Ambulance service urges Eastbourne residents to keep 999 for emergencies only

The South East Coast Ambulance Service NHS Foundation Trust is telling people to only use 999 calls for life-threatening or serious emergencies.
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The trust is reminding the public to support it and the wider NHS through the colder months by making use of a range of alternative services.

This includes ringing 111, going to or patients speaking to their GP or pharmacist.

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In November 2019 more than 86,000 999 calls were made to the trust and the call rate is expected to be high again this winter.

Staff in the trust’s 111 service will also be working hard to respond to callers. 111 is integrated with the 999 service and existing out-of-hours care. This includes providing access to evening and weekend GP appointments, home visiting services, minor injury units, urgent treatment centres and A&E departments.

The trust’s deputy director of operations Emma Williams said, “Our staff and volunteers are working with their usual professionalism and commitment and we’re here to help patients whether they contact us in an emergency or by using NHS 111. People can really help us by remembering that 999 is for life-threatening or serious emergencies only.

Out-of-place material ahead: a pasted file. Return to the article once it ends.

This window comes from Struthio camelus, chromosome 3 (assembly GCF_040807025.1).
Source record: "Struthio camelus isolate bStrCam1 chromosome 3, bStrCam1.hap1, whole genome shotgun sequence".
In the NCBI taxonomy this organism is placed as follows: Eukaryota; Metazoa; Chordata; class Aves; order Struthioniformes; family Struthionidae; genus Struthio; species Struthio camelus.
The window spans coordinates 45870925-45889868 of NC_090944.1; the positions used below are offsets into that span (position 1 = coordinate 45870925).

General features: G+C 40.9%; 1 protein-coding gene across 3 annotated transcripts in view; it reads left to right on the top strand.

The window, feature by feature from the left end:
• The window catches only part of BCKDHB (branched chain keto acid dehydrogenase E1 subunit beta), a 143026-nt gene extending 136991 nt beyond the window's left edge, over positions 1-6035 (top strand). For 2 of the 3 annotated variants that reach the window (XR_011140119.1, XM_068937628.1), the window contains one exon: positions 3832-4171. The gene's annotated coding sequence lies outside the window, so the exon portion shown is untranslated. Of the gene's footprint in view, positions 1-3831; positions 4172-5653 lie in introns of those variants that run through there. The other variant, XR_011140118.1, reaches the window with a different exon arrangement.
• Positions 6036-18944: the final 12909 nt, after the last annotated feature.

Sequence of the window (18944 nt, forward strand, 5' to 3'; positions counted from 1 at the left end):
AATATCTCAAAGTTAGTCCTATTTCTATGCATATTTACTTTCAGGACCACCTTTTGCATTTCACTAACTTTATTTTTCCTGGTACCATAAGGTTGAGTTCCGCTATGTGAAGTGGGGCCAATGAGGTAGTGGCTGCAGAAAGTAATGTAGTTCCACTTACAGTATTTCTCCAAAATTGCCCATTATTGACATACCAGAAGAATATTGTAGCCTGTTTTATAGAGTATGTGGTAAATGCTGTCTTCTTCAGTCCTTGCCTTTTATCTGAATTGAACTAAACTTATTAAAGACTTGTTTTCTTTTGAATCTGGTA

“Across the NHS, services are available and we want to remind people to make use of the variety of options. When it’s not serious, people can arrange to speak with their GP and there is also a wealth of knowledge available from local pharmacists.

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“As always, we know that winter can be challenging with issues such as severe weather and this year has been unique in testing our resilience. I am incredibly proud of the way in which everyone at the trust has stepped up and delivered excellent care.

“I thank the public for their ongoing support and know that my colleagues will be working hard in the coming weeks and months to keep everyone safe.”

Anyone wanting further information - including a winter checklist released by the trust - can visit